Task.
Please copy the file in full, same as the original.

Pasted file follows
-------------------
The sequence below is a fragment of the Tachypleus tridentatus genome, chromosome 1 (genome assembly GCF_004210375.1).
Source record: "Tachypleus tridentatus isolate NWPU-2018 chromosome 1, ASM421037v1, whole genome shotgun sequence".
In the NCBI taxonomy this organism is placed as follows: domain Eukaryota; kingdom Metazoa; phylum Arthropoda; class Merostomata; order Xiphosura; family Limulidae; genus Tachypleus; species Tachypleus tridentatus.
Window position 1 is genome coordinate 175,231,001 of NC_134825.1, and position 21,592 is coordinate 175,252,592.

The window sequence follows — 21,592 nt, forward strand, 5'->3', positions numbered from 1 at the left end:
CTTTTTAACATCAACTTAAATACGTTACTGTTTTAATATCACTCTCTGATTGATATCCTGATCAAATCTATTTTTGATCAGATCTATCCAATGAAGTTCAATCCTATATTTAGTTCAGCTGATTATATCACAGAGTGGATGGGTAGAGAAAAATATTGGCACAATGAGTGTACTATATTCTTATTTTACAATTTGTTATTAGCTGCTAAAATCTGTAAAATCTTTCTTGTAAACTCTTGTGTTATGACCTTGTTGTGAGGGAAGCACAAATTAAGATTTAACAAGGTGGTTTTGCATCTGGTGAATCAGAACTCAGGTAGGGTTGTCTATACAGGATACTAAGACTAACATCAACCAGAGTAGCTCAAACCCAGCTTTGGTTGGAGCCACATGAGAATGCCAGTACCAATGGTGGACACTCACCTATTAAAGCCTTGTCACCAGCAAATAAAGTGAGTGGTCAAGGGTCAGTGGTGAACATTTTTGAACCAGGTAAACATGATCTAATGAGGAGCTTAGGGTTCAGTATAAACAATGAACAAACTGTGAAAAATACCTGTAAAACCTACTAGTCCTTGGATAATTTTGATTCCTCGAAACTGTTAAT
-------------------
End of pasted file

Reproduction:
The sequence below is a fragment of the Tachypleus tridentatus genome, chromosome 1 (genome assembly GCF_004210375.1).
Source record: "Tachypleus tridentatus isolate NWPU-2018 chromosome 1, ASM421037v1, whole genome shotgun sequence".
In the NCBI taxonomy this organism is placed as follows: domain Eukaryota; kingdom Metazoa; phylum Arthropoda; class Merostomata; order Xiphosura; family Limulidae; genus Tachypleus; species Tachypleus tridentatus.
Window position 1 is genome coordinate 175,231,001 of NC_134825.1, and position 21,592 is coordinate 175,252,592.

The window sequence follows — 21,592 nt, forward strand, 5'->3', positions numbered from 1 at the left end:
CTTTTTAACATCAACTTAAATACGTTACTGTTTTAATATCACTCTCTGATTGATATCCTGATCAAATCTATTTTTGATCAGATCTATCCAATGAAGTTCAATCCTATATTTAGTTCAGCTGATTATATCACAGAGTGGATGGGTAGAGAAAAATATTGGCACAATGAGTGTACTATATTCTTATTTTACAATTTGTTATTAGCTGCTAAAATCTGTAAAATCTTTCTTGTAAACTCTTGTGTTATGACCTTGTTGTGAGGGAAGCACAAATTAAGATTTAACAAGGTGGTTTTGCATCTGGTGAATCAGAACTCAGGTAGGGTTGTCTATACAGGATACTAAGACTAACATCAACCAGAGTAGCTCAAACCCAGCTTTGGTTGGAGCCACATGAGAATGCCAGTACCAATGGTGGACACTCACCTATTAAAGCCTTGTCACCAGCAAATAAAGTGAGTGGTCAAGGGTCAGTGGTGAACATTTTTGAACCAGGTAAACATGATCTAATGAGGAGCTTAGGGTTCAGTATAAACAATGAACAAACTGTGAAAAATACCTGTAAAACCTACTAGTCCTTGGATAATTTTGATTCCTCGAAACTGTTAAT